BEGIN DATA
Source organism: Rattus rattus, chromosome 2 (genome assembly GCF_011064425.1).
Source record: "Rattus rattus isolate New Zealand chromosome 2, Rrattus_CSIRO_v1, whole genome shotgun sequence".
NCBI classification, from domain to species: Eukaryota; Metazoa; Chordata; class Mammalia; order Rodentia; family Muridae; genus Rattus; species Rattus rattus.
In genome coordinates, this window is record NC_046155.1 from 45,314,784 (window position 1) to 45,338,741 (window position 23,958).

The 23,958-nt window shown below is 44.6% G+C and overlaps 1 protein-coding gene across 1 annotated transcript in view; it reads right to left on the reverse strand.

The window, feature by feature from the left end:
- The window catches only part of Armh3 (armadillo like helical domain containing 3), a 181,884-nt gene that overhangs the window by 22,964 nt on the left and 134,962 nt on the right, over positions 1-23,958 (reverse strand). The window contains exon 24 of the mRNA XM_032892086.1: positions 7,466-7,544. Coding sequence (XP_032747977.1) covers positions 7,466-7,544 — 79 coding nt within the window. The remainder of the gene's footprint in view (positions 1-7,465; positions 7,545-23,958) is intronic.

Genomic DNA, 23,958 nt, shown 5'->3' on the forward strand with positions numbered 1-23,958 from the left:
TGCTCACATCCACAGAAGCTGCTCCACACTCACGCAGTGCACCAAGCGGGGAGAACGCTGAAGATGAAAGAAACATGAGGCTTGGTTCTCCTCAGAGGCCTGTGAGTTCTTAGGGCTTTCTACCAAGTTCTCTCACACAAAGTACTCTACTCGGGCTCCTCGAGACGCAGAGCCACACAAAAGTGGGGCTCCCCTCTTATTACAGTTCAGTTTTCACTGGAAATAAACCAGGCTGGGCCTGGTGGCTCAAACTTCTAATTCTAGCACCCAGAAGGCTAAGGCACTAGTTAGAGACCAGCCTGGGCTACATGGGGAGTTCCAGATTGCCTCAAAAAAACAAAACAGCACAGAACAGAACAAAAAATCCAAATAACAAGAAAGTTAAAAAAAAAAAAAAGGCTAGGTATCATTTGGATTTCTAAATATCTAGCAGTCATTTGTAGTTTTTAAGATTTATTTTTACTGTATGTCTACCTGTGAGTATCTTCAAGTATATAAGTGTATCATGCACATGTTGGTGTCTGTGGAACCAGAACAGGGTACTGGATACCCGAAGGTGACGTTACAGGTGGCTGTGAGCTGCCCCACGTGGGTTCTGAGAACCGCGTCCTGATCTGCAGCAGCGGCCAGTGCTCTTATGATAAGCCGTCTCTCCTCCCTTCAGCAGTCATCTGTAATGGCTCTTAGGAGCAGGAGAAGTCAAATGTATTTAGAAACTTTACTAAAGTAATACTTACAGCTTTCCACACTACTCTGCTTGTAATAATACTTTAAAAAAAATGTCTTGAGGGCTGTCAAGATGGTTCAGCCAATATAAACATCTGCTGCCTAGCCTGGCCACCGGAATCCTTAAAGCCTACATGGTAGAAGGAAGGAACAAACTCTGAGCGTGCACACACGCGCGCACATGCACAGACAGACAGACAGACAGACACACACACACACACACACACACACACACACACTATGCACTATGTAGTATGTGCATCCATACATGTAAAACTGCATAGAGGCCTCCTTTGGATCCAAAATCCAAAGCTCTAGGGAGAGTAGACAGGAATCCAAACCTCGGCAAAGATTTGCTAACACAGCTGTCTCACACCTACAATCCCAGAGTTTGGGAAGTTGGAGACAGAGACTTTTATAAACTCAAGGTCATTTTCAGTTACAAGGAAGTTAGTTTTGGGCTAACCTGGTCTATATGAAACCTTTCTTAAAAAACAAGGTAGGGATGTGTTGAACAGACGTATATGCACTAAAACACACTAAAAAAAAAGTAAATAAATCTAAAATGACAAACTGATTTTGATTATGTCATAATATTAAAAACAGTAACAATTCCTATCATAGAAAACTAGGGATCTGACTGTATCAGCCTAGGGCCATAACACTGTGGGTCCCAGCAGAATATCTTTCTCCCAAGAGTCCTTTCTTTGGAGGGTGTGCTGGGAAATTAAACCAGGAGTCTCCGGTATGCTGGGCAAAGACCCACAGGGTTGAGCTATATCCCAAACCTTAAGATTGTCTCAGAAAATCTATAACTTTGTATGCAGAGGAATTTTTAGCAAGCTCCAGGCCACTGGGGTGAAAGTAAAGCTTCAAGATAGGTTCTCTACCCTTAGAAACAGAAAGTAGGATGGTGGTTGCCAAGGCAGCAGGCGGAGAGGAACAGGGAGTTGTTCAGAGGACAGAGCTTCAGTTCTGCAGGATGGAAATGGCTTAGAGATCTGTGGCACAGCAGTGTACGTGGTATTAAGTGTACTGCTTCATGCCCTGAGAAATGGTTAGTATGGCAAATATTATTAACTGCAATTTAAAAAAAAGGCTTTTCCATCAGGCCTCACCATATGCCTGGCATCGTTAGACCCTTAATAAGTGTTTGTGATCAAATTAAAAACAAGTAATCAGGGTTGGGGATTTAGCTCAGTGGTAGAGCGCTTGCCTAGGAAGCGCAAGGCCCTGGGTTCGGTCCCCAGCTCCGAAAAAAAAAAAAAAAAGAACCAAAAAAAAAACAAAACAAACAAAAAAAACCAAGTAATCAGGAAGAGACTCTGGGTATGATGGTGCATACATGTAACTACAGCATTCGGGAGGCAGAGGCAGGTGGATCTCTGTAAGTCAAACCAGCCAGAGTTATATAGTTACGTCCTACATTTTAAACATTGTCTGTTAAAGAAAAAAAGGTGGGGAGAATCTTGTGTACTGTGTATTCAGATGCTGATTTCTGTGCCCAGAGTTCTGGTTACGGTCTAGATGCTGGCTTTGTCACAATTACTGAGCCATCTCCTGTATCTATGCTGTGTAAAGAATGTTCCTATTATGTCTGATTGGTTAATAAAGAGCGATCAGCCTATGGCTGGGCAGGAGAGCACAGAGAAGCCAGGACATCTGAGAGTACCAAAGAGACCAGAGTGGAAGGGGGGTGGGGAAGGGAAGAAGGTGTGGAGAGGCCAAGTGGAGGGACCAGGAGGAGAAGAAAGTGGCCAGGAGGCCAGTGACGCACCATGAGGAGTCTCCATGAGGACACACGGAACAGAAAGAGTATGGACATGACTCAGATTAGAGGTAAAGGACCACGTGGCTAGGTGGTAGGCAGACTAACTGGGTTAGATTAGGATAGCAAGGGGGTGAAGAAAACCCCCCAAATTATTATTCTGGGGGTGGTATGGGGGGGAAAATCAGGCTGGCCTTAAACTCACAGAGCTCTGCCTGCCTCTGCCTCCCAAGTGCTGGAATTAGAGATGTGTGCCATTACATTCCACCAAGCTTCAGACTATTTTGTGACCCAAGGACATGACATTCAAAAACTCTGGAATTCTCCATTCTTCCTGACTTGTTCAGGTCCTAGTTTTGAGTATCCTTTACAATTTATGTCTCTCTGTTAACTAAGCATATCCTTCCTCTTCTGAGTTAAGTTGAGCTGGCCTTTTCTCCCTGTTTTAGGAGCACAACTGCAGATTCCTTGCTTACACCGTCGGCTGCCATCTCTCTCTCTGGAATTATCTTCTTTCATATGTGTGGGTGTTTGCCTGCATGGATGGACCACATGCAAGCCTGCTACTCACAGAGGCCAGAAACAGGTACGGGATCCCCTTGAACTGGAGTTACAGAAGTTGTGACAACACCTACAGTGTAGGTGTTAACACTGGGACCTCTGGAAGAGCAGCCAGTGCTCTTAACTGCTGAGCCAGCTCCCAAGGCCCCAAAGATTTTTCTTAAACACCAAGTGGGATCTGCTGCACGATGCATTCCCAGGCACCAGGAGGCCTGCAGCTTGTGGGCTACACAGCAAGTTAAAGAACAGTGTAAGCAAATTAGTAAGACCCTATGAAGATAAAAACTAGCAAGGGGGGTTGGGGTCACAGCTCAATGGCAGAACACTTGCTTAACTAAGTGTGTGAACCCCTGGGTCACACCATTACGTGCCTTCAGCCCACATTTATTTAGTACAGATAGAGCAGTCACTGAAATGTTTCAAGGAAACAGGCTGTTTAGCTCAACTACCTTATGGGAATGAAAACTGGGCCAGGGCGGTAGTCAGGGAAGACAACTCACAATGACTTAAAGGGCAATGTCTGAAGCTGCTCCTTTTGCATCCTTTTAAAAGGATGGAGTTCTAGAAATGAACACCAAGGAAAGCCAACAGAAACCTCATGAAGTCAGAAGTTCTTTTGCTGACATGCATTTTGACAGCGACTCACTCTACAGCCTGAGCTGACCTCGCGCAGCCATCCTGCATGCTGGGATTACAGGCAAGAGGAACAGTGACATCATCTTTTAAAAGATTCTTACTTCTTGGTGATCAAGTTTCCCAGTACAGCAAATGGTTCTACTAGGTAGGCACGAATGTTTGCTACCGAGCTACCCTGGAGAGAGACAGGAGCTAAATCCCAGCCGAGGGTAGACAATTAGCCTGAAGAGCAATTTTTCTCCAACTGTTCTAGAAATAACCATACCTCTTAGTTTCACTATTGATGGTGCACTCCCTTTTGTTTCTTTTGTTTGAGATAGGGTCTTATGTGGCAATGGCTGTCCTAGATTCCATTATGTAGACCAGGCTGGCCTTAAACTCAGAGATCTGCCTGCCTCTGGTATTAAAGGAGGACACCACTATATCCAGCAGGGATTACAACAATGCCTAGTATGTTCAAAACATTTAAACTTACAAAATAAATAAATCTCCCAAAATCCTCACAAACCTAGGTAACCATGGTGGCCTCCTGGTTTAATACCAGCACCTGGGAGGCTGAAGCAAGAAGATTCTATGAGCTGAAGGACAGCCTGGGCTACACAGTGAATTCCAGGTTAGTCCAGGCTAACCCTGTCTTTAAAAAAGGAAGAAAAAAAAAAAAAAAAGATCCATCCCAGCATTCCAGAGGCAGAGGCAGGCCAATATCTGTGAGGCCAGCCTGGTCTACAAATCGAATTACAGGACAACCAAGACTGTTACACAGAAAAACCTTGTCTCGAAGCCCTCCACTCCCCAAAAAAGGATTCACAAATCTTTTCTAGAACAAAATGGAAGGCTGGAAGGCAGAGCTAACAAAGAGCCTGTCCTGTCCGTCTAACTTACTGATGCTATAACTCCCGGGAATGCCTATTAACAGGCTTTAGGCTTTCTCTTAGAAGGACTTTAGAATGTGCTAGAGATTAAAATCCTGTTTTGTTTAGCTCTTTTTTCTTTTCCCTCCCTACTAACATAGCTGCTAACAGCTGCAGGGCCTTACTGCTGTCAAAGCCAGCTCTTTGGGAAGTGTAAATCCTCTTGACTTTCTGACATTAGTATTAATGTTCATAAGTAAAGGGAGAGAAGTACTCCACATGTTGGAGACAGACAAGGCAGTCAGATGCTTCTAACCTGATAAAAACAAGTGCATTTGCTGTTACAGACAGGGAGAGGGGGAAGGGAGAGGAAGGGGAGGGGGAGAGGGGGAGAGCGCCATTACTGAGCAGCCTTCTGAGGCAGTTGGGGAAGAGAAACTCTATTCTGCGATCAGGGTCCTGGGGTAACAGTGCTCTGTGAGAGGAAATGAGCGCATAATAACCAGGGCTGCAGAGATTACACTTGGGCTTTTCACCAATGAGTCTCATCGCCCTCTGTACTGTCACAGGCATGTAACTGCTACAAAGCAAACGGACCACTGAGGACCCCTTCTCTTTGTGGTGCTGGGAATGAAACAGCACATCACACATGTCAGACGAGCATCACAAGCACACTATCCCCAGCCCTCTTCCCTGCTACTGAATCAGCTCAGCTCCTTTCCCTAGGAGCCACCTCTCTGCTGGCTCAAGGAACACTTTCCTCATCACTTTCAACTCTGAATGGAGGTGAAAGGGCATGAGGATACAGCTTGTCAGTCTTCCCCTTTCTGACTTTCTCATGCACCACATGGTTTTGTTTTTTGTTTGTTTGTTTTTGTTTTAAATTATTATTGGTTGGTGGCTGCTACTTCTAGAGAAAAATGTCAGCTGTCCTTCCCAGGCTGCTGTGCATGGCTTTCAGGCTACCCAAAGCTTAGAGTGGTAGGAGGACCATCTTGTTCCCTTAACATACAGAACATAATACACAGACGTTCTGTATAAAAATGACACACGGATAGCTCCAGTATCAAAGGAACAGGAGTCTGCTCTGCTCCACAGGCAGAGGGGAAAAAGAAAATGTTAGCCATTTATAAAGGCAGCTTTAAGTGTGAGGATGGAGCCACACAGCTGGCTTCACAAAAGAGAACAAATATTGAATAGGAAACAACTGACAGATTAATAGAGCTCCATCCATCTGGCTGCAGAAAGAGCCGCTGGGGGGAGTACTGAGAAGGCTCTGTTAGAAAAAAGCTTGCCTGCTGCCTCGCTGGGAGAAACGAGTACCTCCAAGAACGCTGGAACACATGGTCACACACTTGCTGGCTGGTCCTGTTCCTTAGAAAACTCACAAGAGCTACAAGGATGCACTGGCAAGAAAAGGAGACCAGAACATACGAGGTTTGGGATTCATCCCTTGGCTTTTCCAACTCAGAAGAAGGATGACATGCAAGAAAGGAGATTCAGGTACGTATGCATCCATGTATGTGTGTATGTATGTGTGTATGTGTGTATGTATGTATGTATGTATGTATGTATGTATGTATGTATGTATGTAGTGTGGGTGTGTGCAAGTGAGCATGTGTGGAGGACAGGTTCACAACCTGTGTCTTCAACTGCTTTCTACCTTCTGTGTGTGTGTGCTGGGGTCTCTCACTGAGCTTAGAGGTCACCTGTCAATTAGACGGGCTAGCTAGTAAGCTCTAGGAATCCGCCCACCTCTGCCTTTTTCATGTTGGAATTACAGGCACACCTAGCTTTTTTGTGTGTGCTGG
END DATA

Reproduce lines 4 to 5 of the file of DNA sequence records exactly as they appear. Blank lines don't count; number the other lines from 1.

In genome coordinates, this window is record NC_046155.1 from 45,314,784 (window position 1) to 45,338,741 (window position 23,958).

The 23,958-nt window shown below is 44.6% G+C and overlaps 1 protein-coding gene across 1 annotated transcript in view; it reads right to left on the reverse strand.